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Lethbridge Herald Newspaper Archives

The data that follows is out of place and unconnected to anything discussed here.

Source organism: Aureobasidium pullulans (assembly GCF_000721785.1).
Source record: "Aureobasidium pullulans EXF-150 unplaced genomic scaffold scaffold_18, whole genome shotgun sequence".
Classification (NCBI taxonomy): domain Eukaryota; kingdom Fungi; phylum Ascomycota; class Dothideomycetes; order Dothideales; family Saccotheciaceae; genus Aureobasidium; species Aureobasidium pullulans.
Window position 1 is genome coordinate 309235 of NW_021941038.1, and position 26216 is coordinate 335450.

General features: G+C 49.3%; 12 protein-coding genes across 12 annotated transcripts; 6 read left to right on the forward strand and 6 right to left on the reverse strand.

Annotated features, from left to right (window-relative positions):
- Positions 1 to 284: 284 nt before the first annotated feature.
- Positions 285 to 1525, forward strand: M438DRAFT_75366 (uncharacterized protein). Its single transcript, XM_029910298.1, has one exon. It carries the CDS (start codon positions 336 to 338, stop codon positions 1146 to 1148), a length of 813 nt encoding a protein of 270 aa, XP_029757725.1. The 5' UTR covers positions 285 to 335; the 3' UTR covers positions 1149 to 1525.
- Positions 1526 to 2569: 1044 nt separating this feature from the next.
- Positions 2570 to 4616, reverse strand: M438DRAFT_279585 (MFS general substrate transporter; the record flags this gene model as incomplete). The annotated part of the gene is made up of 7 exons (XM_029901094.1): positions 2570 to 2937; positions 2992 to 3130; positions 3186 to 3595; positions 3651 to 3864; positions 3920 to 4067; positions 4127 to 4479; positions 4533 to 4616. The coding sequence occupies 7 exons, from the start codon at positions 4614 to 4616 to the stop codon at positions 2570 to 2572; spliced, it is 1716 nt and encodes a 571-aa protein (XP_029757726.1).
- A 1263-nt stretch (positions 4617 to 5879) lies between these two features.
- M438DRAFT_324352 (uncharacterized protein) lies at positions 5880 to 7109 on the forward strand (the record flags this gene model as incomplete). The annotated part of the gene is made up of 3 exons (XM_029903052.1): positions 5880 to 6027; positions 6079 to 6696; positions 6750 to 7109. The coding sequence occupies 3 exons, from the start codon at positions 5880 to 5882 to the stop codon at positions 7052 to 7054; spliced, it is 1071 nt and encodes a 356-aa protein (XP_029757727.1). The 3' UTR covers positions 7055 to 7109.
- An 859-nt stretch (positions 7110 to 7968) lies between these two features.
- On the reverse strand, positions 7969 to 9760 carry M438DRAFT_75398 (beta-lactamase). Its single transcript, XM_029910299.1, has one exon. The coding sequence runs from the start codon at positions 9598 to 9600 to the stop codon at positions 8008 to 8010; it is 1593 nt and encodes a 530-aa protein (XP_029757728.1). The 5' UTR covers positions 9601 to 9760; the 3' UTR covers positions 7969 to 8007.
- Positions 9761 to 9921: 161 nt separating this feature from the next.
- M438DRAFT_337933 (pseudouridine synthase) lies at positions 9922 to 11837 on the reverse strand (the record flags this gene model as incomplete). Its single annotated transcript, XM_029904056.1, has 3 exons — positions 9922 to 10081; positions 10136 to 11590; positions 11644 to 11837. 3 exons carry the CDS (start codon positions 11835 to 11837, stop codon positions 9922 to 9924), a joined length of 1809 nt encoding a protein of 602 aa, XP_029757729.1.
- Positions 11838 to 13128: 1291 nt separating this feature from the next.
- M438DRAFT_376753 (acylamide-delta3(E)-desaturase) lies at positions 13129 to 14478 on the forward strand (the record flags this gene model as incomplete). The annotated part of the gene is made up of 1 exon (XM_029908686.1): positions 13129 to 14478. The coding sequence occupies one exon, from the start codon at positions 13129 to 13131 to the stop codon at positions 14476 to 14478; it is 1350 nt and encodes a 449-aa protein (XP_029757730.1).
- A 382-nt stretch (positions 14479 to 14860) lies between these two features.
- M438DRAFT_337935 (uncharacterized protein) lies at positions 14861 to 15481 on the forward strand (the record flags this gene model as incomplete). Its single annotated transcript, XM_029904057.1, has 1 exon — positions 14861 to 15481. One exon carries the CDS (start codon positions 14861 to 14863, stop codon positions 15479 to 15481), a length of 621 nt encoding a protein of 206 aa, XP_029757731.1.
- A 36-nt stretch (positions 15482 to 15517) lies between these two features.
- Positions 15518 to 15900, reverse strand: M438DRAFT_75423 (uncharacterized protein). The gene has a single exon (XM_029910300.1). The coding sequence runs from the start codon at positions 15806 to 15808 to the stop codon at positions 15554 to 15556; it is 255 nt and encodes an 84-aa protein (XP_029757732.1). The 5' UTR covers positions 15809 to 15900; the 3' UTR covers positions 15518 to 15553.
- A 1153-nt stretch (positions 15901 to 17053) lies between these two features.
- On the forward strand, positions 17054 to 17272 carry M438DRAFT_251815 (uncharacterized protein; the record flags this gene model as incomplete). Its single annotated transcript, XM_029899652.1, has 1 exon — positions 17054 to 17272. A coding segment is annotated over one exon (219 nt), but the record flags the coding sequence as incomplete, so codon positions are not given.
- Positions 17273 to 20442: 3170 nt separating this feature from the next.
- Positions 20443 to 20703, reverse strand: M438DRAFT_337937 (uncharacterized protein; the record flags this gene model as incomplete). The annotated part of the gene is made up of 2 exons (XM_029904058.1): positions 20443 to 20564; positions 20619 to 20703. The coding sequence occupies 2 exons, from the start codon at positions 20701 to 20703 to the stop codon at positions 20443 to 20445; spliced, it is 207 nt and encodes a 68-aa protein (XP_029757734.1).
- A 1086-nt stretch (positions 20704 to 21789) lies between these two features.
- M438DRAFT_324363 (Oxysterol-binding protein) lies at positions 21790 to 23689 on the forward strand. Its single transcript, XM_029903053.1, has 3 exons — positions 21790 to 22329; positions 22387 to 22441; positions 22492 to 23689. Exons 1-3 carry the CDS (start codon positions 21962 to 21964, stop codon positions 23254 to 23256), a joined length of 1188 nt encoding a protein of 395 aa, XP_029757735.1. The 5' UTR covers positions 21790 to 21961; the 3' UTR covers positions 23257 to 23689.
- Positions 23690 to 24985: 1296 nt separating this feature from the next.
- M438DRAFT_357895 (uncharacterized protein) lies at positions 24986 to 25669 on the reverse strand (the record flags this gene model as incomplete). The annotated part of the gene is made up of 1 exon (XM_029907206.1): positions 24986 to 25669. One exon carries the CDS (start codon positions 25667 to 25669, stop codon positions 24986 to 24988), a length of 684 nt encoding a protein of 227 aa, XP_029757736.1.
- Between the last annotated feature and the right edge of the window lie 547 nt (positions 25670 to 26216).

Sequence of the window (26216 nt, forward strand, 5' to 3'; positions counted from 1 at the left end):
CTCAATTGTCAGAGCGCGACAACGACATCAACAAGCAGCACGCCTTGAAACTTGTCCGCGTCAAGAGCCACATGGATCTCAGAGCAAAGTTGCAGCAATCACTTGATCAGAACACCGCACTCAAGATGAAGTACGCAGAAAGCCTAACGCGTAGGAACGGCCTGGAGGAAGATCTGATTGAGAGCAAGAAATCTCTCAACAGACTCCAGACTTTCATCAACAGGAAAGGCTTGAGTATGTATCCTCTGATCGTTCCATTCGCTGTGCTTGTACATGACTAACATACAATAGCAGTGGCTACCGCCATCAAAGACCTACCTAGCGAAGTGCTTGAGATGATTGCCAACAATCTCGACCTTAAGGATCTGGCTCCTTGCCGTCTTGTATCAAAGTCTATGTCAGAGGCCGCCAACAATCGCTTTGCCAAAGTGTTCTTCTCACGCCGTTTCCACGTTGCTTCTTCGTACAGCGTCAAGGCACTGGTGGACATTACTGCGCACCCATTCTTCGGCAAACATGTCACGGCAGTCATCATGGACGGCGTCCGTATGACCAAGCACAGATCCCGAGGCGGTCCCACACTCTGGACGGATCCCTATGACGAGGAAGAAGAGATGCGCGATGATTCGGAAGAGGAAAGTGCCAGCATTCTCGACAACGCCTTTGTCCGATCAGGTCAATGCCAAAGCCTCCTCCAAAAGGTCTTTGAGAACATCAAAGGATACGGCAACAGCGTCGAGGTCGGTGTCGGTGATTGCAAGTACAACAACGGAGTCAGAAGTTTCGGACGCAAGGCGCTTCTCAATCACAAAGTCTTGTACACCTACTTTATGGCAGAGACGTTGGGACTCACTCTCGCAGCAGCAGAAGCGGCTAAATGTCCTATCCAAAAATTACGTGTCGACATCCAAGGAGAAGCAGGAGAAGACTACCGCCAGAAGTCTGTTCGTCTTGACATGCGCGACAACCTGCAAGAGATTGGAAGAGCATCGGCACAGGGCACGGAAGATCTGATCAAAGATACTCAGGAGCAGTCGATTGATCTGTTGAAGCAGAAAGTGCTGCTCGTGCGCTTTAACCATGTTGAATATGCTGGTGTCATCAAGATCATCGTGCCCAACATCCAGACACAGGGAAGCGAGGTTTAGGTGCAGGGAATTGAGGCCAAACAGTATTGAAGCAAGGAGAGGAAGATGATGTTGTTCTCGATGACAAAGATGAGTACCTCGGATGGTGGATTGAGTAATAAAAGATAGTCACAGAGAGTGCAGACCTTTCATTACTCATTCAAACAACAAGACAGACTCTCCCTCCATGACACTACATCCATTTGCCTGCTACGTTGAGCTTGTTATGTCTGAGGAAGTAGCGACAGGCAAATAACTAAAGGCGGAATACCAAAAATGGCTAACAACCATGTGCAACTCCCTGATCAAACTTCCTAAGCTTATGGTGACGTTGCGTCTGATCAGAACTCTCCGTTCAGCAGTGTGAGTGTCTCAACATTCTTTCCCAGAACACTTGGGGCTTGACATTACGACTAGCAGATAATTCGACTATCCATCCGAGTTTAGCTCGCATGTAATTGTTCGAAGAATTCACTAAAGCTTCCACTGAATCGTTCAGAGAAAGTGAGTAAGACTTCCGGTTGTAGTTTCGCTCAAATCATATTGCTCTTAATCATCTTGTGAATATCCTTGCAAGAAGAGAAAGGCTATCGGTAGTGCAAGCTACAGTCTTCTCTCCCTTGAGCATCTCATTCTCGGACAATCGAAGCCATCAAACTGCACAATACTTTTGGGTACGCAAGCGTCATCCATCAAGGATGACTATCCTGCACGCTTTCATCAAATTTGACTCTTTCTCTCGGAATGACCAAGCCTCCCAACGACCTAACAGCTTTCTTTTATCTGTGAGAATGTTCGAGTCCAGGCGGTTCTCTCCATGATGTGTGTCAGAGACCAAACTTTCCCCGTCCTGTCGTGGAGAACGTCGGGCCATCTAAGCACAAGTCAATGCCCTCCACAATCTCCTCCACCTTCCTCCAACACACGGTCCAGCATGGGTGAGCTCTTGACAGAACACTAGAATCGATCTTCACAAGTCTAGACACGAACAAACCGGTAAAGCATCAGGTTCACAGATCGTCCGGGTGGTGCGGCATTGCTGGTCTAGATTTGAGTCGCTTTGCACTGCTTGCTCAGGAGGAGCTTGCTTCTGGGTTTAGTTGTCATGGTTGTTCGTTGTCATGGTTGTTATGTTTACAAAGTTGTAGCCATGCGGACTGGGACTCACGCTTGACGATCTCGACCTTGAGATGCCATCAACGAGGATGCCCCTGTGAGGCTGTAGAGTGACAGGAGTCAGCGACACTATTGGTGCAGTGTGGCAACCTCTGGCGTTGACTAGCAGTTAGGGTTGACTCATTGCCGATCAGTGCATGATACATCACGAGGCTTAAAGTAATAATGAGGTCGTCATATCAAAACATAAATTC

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Lethbridge Herald, The (Newspaper) - February 16, 1974, Lethbridge, Alberta 20-THE LETHBRIDGC HERALD-Saturday, Fabruary It. "74 LCC students, great enthusiasts Male nurses gaining "wide acceptance" Herald Family By GEORGE STEPHENSON Herald Staff Writer Seven students at the Lethbridge Community College are showing hospital patients that a person does not have to be a woman to be a nurse. The nursing students are men and are gaining "wide acceptance" from hospital patients they care for in Lethbridge hospitals. "It is surprising how they are accepted by patients and other workers, and how they accept various parts of their says St Michael's hospital director of nursing Inaz Kelly. George Watts, one of the students, says some people still do not quite accept the fact that a man can be a nurse. People "laugh or think you're wierd when you say you are taking nursing. But male nursing has caught on in Europe and down East and it is just a matter of time before it catches on in the he says. The nursing students from the college work both in classroom and hospitals. Most of their work is done at St. Michael's Hospital. A n advantage Mrs Kelly says male nurses on staff are an advantage. "They are more mechanically inclined and can fix where female nurses can't and they are stronger when lifting is needed They are invaluable in the psychiatric wards of she explains. "For the profession as a whole it is good men are coming into it they say what they she adds. Mr Watts, who was a nursing aide in a Regina mental hospital before coming to Lethbridge, says there are many male psychiatric nurses. But males are accepted less in the general hospitals than in mental hospitals. F.O.E. BMGO TONIGHT EAGLES HALL A Mid 13th 8t N. Every Saturday light at 8 DHL 9 Cards tar 1.00 orMt Each Three r Number OMHN JACKPOT DOOR PRIZE GoUl pay HIM In all wards However, it seemed to him, the psychiatric nurse does not use his talents to the full extent. If a person is to be a nurse they should have training in all areas and decide where they will work Mrs Kelly agrees. When the students were first going to work in the hospital the nurses association of Alberta was asked what areas the male students should be assigned. The reply was they should get experience in all wards including maternity. Some people don't agree. Mr. Watts conducted (for his psychology class) a survey of women and their reaction to a male nurse. "The questionnaire showed most women in favor of male nurses as long as they were restricted to male patients." Mrs Kelly says this type of attitude will continue until the male nurse becomes more accepted She adds there is really no reason the male nurses should be restricted to male patients. "After all, the physicians are almost all she says. Restrictions Two other students, Marvin Burton and Henry Willms, also disagree the male nurse should be restricted to male patients Mr. Burton, a former orderly in Edmonton, says female patients themselves do not object to having a male nurse. "One female patient was a little hesitant but after awhile it became alright as an orderly I used to be in contact with female patients so it is not much he says. Mr. Willms says most people he has come in contact with have thought it a great idea to have male nurses. But he adds, the older people still have set ideas about men being nurses. "They seem to feel a man should not be taking care of a woman but if they were confronted with having a male take care of them they would readily accept it." All three said they feel the field of nursing is opening up for men who want to be in the health area but do not want to go through seven years of education to become a physician. Working to be a doctor is too distant a goal by being a nurse you can find out what the field is like and in two years you would have something. But in two years after you are training to be a doctor you may decide you want something Mr. Willms explained. Calendars Hm-m-m, let me see now LCC nursing student, Henry Willms checks a patient's blood pressure Nature of work changes for collection agencies GASH BINGO TOOT. SMMH Ml RUB 5 hr By ALAN ARBUCKLE EDMONTON (CP) A col- lection agency that wants to stay in busin 2ss in Alberta no longer telephones debtors at 4 a.m. or pays calls on their neighbors and relatives. Limitations on such tactics were outlined in an interview by Mike Hagley, newly-ap- pointed administrator of the Collection Agencies Act, and former administrator Ron Smitten. The administrator supervises the activities of the agencies and issues their annual licences. Many people still put up with more than they have to from collection agencies, Mr. Smitten said, but the adminis- trator now gets three or four complaints a day during busy periods. Mr. Hagley said the act was passed not only to protect a Colgary'f COLONIAL and ff EARLY AMERICAN Furniture IRp Store NOW OPEN FREE DELIVERY At Sign of the Hoddni Chair debtor from undue harass- ment but also to ensure that the creditor who turns ac- counts over to an agency gets what is coming to him. There are more than 50 col- lection agencies in the prov- ince, Mr. Smitten said. The number has remained steady for the last three years or so as many would-be agencies never got started when they learned they needed a bond to ensure proper per- formance. The bond goes up to if the agency collects more than a year. Mr. Smitten said three or four agencies in the province col- lect in excess of million a year. Mr. Hagley has the power to determine the bond. He ap- proves form letters the agencies send out and in- vestigates complaints. The act forbids agencies to seek more money than the ac- tual debt, conduct enquiries through anyone else but the debtor, ask for more than verification of employment at a person's place of work or go beyond the bounds of personal contact, telephone calls, let- ters or legal proceedings. The question of harassment is debatable but Mr. Smitten said it includes more than a couple of calls a week and the collector making needless nui- sance of himself. COMPLAINTS JUSTIFIED Complaints, which are al- most always at least partially justified, usually involve abu- sive or threatening language, Mr. Smitten said He also bears from people extending credit who com- plain that an agency's tactics have resulted in loss of a client. With the change in tiroes comes a change in the nature of the work, as collectors in Calgary said bra recent series of interviews. Most of the work is done by letters and telephone calls and the success rate varies with circumstances and timing. If the agency doesn't collect, the creditor pays no fee. Often a flippant "so sue me" response results in the agency doing just that and the debtor finds himself paying legal costs on top of the bill he owes, said Doug Moodie, THE BETTER HALF mrnager of Canadian Bonded Credit. "We're not out to harass them, we're out to help said Mr. Moodie, who suggests such methods as a consolidation loan from a bank as a means out of debt. "Eighty-five per cent (of debtors) are people like you and said J. A. Scott, manager of Allied Collection Agencies. The Ladies of the Old Timers Pemmican Club will hold a whist party at p.m Tuesdav in the club rooms, 9th Street'and 5th Avenue S. Everyone welcome. The Whirl-A-Ways will square and round dance at 8 p.m. Monday in the Moose Hall. All square dancers are welcome. Women are asked to bring a box lunch. The regular meeting of the Ladies' Auxiliary to St. Michael's Hospital will be held at 8 p.m. Monday in the St. Michael's Nurses' Residence auditorium, 1974 membership fees are due at this meeting. The music and art department of the Mathesis Club will meet at p.m. Tuesday at the home of Linnae Walker, 1-C Westwind Apts. The Women's Auxiliary to the Lethbridge Municipal Hospital and Gait School of Nursing will hold its regular meeting at 2 p.m. Wednesday in the Lounge at the nurses' residence. Lois McKillop will be guest speaker. The Chinook Outdoor Club will meet at 8 p.m. Tuesday in the gas company auditorium. Slides will be shown. Bring a friend. The Carse-Long section of ACW will meet at 6.15 p.m. Tuesday at the home of Mrs. A. G. Donaldson, 2911 13th Ave. S., for a potluck supper. Southminster square dance learners group will dance at 8 p.m. Monday in Southminster Hall Women are asked to brine a box lunch. A mardi gras and card social will be held from 9 p.m. to midnight Saturday, Feb. 23., at First United Church. Music will be provided by Bridge Town Trio Orchestra. Dress is optional but prizes for best costumes will be awarded in western, comic, space, frontier and novelty. Women are asked to bring sandwiches or squares. Everyone welcomed The annual pancake supper of St. Andrew's Presbyterian Church will be held from 5 to 7 p.m. on Shrove Tuesday, Feb. 26, in the church hall, 1818 5th Ave. S. This event is for the whole family. Everyone welcome. The family of Orval and Hannah Hurlburt will be honoring their parents on their 50th wedding anniversary, with an open, house celebration from 2 to 4 p.m. Feb. 23, at Southminster Hall. Friends are invited. No gifts, by request. The Lethbridge Collegiate Institute bands will present a winter concert at 8 p.m. Tuesday in the Yates Centre. Admission is for adults and 75 cents for students. Tickets are available at LCI, Leisters, Musicland and the box office. The Lethbridge Handicraft Guilt will meet at 2 p.m Tuesday at the Bowman Arts Centre. The regular meeting of the Lethbridge Auxiliary to Shrine Hospitals for Crippled Children will be held at p.m. Tuesday at the home of Mrs. Tom Band, 2306 10th Ave S. Disabled on the Move will meet at 8 p.m. Tuesday at the Assumption Church Hall, 2405 12th Ave. S. Jean Battell of Edmonton, social mobilizer for the Alberta Committee of Action Groups for the Disabled, will be in attendance. Subject for discussion will be architectural barriers. Everyone welcome. For more information, call Gerald Trechka, 329-0911 or Frank Merkl, 328-4029. The Major Past Noble Grands Club will meet at 2-30 p.m. Tuesday. A potluck luncheon will be held an hour before the meeting. Visiting Past Noble Grands welcome The Women of the Moose 328 will meet at 8 p.m. Tuesday. Senior Regent Alice Blasco presented Bertha Short with a 50-year pin and a life membership in the Moose at the last meeting. The Ladies Auxiliary of the Army, Navy and Air Force Veterans, Lethbridge Unit, will hold a general meeting at 8 p.m. Monday in the clubrooms. An appreciation tea for drivers, couriers and volunteers for the Meals on Wheels Society, will be held from 2 to 4 p.m. Wednesday in the Legion Memorial Hall. This is sponsored by the General Stewart Branch and the ladies auxiliary. The Lethbridge Young Christian Women's Association will hold its annual dinner meeting at p.m. Wednesday at Sven Ericksen's Family Restau- rant. By Barnes HELP US TO HELP OTHERS! Tha Salvation Army WaHara Sarvicas Otttiti. Fantonj. Tap. toniUM ElhcU Cad 3M-2MQ For Pickup SwviM OR LEAVE AT 412 AVE. S. Mary had a little lamb! At your prices, she couldn't afford a whole GIGANTIC CLEARANCE SALE Everything at 72 Price at the YWCANEW-TO-YOUSHOP 415- 2nd AVWHM South We never use it Or criticism, embarrassment, humiliation or pressure. What we do use is understanding and encouragement. m am IHM yw l-v- J class near y-m For InfomwHon Call ZE-06124 (toll fraa) aaMt- Smior CWMns ONrar CO (PlMMbrinfM LETHBRIDQE St AngfeMCImrcli 1 pjn. and pjn. TABER CMc Centra Thandqw, pjn. PINCHER CREEK Town Hall 730 FRANK wOTiMnvjnHy Han PJH. COMING EATON'S BIG DAY Check the big full page Ad hi Honda] ;